Elections Performance Index

Elections Performance Index

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Earlier this week the Pew Charitable Trusts released the Elections Performance Index, which examines election administration across all 50 states and the District of Columbia. The index includes 17 indicators—developed by an advisory group led by Massachusetts Institute of Technology professor Charles Stewart—that measure election administration policies and results, beginning with the 2008 and 2010 election cycles.

These indicators include polling location wait times, availability of online voting information tools, the number of rejected voter registrations, the percentage of voters with registration or absentee ballot problems, how many military and overseas ballots were rejected, voter turnout, and the accuracy of voting technology, among others.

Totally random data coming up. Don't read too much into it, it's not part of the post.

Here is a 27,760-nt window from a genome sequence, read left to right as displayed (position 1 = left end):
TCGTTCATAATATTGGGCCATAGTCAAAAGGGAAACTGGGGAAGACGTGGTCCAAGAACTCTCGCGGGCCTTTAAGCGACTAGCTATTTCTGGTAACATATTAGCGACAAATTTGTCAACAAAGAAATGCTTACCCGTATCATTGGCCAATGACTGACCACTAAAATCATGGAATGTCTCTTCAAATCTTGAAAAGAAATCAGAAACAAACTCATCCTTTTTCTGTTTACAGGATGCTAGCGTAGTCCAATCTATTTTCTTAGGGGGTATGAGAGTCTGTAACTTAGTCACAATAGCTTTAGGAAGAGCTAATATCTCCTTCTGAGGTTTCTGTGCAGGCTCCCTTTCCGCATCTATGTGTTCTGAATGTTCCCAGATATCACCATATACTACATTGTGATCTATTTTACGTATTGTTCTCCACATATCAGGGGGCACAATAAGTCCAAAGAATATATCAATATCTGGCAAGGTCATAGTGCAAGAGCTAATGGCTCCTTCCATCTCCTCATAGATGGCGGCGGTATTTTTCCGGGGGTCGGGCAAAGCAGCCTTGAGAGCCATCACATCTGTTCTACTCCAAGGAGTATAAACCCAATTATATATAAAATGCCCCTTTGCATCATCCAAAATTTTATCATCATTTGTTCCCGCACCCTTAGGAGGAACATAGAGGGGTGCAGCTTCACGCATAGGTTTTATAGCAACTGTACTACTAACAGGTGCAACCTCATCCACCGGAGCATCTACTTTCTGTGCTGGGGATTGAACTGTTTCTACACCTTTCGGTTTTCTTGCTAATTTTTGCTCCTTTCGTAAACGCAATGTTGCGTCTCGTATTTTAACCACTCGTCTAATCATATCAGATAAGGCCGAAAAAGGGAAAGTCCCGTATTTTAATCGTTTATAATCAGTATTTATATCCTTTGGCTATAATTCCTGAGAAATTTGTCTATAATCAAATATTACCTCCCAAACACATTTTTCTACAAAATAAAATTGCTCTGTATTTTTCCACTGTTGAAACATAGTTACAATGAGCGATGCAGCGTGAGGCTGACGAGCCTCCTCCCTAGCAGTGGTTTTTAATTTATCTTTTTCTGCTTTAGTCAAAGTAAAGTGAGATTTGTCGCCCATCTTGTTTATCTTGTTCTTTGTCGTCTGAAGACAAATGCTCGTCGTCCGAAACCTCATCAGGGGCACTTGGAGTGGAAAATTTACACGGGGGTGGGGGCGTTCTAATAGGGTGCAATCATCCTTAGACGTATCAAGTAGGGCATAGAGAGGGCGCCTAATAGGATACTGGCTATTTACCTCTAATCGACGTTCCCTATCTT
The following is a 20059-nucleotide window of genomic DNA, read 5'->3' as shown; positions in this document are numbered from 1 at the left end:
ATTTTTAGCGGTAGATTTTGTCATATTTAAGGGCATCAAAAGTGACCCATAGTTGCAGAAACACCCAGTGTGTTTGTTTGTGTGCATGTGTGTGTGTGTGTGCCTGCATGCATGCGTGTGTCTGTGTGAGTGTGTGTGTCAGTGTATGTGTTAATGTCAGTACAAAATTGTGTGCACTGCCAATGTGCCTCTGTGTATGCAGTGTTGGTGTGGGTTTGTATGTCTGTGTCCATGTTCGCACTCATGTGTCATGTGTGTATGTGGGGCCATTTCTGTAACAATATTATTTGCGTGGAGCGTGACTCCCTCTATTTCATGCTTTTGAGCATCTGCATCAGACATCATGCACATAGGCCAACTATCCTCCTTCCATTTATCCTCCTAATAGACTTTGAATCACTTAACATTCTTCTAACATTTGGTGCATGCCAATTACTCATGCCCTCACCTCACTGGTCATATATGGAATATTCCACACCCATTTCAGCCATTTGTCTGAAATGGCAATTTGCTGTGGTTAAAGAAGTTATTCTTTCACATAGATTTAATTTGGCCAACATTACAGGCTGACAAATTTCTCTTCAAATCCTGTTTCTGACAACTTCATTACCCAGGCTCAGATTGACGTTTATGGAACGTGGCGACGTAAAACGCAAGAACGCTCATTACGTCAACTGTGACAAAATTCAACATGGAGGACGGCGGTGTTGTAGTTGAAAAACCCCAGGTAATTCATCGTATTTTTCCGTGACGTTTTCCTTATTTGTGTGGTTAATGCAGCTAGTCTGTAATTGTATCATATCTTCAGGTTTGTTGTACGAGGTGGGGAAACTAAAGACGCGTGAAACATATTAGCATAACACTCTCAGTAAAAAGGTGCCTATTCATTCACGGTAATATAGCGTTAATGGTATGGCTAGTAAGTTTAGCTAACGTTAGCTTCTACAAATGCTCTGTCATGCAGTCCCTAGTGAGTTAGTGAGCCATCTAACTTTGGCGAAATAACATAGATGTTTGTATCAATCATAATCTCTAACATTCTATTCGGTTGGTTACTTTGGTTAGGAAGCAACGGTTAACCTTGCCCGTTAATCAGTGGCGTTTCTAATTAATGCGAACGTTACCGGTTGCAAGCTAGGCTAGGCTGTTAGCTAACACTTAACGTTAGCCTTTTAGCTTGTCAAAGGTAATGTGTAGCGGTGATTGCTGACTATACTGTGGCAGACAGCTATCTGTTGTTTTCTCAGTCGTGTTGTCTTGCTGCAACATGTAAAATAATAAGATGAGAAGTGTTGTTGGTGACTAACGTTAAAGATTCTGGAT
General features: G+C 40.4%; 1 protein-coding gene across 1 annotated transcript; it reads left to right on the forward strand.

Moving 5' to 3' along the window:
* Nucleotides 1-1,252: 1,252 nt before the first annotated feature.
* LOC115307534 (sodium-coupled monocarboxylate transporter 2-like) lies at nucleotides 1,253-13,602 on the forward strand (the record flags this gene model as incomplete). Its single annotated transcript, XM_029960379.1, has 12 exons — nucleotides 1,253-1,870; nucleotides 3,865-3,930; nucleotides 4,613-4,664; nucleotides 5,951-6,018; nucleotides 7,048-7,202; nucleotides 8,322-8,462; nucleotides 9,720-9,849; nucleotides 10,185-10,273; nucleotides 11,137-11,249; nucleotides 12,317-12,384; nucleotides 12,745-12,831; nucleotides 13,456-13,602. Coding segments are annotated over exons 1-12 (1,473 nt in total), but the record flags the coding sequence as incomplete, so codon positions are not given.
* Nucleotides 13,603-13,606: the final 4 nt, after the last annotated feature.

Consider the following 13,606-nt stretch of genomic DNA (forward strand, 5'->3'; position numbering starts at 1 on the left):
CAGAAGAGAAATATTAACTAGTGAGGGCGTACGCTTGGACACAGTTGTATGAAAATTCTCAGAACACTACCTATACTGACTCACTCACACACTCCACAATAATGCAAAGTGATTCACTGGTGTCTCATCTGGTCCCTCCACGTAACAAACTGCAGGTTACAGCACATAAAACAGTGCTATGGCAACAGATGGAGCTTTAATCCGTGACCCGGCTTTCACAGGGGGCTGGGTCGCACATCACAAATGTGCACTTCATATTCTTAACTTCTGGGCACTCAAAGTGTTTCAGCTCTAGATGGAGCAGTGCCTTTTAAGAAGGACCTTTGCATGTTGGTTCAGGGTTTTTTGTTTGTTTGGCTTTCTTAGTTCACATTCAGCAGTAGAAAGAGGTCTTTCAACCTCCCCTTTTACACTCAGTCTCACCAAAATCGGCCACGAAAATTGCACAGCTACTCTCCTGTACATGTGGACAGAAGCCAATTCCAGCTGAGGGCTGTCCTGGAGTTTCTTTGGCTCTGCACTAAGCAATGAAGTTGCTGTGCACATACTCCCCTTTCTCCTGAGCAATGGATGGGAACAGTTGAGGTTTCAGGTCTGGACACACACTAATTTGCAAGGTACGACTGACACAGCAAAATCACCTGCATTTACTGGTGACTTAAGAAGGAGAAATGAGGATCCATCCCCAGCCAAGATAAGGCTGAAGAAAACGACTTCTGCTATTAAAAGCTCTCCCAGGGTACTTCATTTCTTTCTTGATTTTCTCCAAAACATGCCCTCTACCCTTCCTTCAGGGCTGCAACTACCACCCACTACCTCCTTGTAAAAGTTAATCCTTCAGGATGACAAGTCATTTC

Pew found seven states that performed consistently well during 2008 and 2010: Colorado, Delaware, Michigan, Minnesota, North Dakota, Washington, and Wisconsin. Low performing states include Alabama, California, Mississippi, New York, Oklahoma, South Carolina, and West Virginia. The report will be updated with complete 2012 data once it becomes available.


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Data-driven policymaking is not just a tool for finding new solutions for emerging challenges, it makes government more effective and better able to serve the public interest. In the coming months, President Joe Biden and the 117th Congress will tackle a number of environmental, health, public safety, and fiscal and economic issues—nearly all of them complicated by the COVID-19 pandemic. To help solve specific, systemic problems in a nonpartisan fashion, Pew has compiled a series of briefings and recommendations based on our research, technical assistance, and advocacy work across America.